Study Guide

How Do We Know Who We Are?

by Arnold M. Ludwig

How Do We Know Who We Are? Analysis

How Do We Know Who We Are? (Critical Survey of Contemporary Fiction)

It is not by happenstance that Arnold M. Ludwig begins his inquiry into selfhood with a twenty-page investigation into the life and poses of actress Marilyn Monroe and concludes with a conversation with the biographer of Harry F. Truman, for whom the former president “never put on an act.” “Because of this fit (of parents and community), HST didn’t have to hide behind a public facade or invent himself anew,” concludes Ludwig. He finds Monroe possesses all nine criteria for a borderline personality disorder but also transcends the clinical diagnoses her biographers, except for Gloria Steinem, have exploited.

Between these polar opposites in dissembling, the author draws on his own experience and that of twenty-one professional biographers to trash what he sees as the assumed partitions between selves that are deemed “true/false,” “authentic/inauthentic,” “fulfilled/unfulfilled.” HOW DO WE KNOW WHO WE ARE?: A BIOGRAPHY OF THE SELF takes the reader through the labyrinth hall of mirrors we term the self and demonstrates how malleable, elusive, and paradoxical it is.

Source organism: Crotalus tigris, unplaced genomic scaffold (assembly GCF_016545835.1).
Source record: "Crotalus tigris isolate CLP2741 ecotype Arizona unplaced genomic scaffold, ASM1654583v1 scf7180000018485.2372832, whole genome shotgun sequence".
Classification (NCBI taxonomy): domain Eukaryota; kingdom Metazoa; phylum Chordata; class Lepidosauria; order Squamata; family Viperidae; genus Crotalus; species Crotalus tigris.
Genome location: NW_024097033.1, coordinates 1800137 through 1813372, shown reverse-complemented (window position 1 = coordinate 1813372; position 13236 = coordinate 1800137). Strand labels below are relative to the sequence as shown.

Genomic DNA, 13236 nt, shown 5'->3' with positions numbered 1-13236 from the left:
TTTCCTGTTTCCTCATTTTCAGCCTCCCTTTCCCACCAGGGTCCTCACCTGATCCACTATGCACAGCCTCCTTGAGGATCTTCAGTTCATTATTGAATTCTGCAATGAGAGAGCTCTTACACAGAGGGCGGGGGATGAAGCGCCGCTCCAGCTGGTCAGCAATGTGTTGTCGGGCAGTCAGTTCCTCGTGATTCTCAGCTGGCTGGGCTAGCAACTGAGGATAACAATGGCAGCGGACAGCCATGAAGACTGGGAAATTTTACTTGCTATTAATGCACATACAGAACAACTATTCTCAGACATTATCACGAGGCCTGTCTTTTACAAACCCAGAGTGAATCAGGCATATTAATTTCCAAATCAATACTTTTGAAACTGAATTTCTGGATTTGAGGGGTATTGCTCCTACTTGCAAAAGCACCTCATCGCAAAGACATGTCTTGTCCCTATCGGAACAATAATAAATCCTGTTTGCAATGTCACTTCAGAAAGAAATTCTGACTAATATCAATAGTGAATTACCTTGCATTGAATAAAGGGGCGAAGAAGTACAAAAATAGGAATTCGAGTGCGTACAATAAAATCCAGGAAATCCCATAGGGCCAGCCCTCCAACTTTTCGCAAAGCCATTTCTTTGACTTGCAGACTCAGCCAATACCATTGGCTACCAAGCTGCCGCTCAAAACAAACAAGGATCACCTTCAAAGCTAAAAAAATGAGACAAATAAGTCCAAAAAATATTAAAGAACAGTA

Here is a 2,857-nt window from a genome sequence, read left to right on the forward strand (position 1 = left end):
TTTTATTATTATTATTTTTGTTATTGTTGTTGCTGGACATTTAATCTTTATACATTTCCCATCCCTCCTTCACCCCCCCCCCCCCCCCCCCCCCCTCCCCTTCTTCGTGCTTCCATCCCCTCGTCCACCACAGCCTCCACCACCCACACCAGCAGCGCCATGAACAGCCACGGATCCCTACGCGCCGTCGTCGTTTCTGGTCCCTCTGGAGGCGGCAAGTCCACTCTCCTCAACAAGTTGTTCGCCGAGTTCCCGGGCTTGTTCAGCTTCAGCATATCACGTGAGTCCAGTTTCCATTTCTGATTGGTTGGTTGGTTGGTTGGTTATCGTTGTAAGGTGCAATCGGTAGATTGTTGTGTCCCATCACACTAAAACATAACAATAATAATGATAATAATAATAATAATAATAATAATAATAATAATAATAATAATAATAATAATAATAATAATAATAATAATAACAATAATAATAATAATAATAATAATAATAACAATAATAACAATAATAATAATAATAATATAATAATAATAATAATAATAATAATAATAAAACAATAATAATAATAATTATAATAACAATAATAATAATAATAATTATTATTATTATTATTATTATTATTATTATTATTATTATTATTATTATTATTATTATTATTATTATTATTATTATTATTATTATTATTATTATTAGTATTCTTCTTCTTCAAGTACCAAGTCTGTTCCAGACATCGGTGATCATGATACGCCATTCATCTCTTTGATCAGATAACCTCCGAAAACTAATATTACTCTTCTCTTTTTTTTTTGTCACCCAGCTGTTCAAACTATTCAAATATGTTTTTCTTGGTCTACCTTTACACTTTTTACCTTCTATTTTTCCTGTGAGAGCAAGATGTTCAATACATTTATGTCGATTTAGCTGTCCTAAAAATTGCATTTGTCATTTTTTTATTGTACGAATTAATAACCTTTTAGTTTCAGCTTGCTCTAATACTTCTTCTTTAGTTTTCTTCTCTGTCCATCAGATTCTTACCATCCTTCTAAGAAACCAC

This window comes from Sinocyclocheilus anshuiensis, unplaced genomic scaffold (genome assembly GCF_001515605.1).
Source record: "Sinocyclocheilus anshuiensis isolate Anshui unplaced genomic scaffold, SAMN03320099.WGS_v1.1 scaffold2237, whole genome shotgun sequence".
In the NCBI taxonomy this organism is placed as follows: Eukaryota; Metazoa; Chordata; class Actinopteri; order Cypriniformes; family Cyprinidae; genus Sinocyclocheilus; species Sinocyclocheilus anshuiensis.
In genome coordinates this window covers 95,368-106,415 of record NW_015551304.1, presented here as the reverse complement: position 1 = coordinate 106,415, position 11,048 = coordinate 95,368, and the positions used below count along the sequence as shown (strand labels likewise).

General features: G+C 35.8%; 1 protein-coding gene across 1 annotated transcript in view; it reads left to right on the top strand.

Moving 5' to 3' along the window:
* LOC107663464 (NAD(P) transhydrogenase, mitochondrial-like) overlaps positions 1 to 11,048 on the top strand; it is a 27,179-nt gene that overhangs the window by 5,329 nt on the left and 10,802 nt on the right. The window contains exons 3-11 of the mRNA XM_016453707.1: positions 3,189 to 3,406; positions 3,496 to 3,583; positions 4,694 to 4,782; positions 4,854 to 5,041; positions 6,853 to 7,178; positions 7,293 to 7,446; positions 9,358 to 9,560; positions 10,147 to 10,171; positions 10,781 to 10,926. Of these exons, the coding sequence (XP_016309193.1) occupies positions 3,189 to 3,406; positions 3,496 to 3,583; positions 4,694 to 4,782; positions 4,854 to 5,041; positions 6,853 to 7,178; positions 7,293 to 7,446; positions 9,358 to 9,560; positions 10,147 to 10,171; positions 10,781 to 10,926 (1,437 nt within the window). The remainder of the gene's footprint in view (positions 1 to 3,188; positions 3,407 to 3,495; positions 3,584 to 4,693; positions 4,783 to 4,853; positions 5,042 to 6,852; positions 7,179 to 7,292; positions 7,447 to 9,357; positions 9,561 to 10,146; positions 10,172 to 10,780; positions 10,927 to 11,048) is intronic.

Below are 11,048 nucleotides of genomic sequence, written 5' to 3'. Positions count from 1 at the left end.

Written in an inviting style for which Ludwig credits his editor at Oxford University Press, this informal psychiatric compendium only occasionally reads like a textbook or self-help manual. Even a pop-style segment on the disguises of love is redeemed by its conclusion: “Every person we deeply care about increases our commitment to living and makes the prospects of our dying even more difficult to contemplate.”

Ludwig treads lightly on the sometimes fashionable bashing of Sigmund Freud. He claims Freud’s doubts about his own seduction theory, while demoralizing, also led him to understand that the fantasy (of abuse) may be as vital as its actuality and represents psychic truth as well.

For a psychiatrist, Ludwig inexcusably misuses “schizophrenia;” he has little of value to say about neurological illness and nothing about medication. For all of his prodigious reading, not all of which is adequately documented, Ludwig remains firmly anchored in postwar existentialism. He suggests that the major failing of psychotherapy is its inability to enable clients to confront the potential meaninglessness of existence and the finiteness of self.